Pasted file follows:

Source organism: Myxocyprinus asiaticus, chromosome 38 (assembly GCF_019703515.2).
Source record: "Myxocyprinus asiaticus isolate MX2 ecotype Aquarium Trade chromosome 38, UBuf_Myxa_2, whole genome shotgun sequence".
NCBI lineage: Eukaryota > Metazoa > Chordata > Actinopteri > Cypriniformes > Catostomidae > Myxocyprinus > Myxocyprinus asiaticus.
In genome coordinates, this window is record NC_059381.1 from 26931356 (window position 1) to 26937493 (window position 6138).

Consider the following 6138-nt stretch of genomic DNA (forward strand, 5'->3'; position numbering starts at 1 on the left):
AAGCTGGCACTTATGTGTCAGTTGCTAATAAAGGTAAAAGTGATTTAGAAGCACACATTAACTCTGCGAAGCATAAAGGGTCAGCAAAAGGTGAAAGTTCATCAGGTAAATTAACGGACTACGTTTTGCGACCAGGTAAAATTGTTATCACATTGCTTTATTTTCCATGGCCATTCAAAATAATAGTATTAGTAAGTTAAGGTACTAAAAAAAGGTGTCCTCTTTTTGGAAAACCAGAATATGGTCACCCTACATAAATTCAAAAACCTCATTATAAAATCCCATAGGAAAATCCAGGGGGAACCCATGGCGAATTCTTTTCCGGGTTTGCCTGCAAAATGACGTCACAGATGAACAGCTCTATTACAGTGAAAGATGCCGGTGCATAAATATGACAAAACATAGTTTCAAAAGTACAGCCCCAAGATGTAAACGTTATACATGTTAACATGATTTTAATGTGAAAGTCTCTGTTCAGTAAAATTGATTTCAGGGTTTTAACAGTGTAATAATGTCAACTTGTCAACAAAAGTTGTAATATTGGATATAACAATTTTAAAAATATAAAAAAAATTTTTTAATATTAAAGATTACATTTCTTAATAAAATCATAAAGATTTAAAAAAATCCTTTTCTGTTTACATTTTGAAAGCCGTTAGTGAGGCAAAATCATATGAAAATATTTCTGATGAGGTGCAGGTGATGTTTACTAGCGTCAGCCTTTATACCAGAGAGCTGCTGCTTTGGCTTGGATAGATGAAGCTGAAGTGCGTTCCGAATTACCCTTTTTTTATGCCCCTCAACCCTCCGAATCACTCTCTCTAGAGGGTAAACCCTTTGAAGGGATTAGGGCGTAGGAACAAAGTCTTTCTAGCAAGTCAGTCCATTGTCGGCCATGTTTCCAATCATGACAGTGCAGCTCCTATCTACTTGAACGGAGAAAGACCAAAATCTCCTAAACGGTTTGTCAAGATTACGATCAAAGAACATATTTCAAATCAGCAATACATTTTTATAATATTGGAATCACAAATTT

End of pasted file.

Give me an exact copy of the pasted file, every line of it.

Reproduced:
Source organism: Myxocyprinus asiaticus, chromosome 38 (assembly GCF_019703515.2).
Source record: "Myxocyprinus asiaticus isolate MX2 ecotype Aquarium Trade chromosome 38, UBuf_Myxa_2, whole genome shotgun sequence".
NCBI lineage: Eukaryota > Metazoa > Chordata > Actinopteri > Cypriniformes > Catostomidae > Myxocyprinus > Myxocyprinus asiaticus.
In genome coordinates, this window is record NC_059381.1 from 26931356 (window position 1) to 26937493 (window position 6138).

Consider the following 6138-nt stretch of genomic DNA (forward strand, 5'->3'; position numbering starts at 1 on the left):
AAGCTGGCACTTATGTGTCAGTTGCTAATAAAGGTAAAAGTGATTTAGAAGCACACATTAACTCTGCGAAGCATAAAGGGTCAGCAAAAGGTGAAAGTTCATCAGGTAAATTAACGGACTACGTTTTGCGACCAGGTAAAATTGTTATCACATTGCTTTATTTTCCATGGCCATTCAAAATAATAGTATTAGTAAGTTAAGGTACTAAAAAAAGGTGTCCTCTTTTTGGAAAACCAGAATATGGTCACCCTACATAAATTCAAAAACCTCATTATAAAATCCCATAGGAAAATCCAGGGGGAACCCATGGCGAATTCTTTTCCGGGTTTGCCTGCAAAATGACGTCACAGATGAACAGCTCTATTACAGTGAAAGATGCCGGTGCATAAATATGACAAAACATAGTTTCAAAAGTACAGCCCCAAGATGTAAACGTTATACATGTTAACATGATTTTAATGTGAAAGTCTCTGTTCAGTAAAATTGATTTCAGGGTTTTAACAGTGTAATAATGTCAACTTGTCAACAAAAGTTGTAATATTGGATATAACAATTTTAAAAATATAAAAAAAATTTTTTAATATTAAAGATTACATTTCTTAATAAAATCATAAAGATTTAAAAAAATCCTTTTCTGTTTACATTTTGAAAGCCGTTAGTGAGGCAAAATCATATGAAAATATTTCTGATGAGGTGCAGGTGATGTTTACTAGCGTCAGCCTTTATACCAGAGAGCTGCTGCTTTGGCTTGGATAGATGAAGCTGAAGTGCGTTCCGAATTACCCTTTTTTTATGCCCCTCAACCCTCCGAATCACTCTCTCTAGAGGGTAAACCCTTTGAAGGGATTAGGGCGTAGGAACAAAGTCTTTCTAGCAAGTCAGTCCATTGTCGGCCATGTTTCCAATCATGACAGTGCAGCTCCTATCTACTTGAACGGAGAAAGACCAAAATCTCCTAAACGGTTTGTCAAGATTACGATCAAAGAACATATTTCAAATCAGCAATACATTTTTATAATATTGGAATCACAAATTT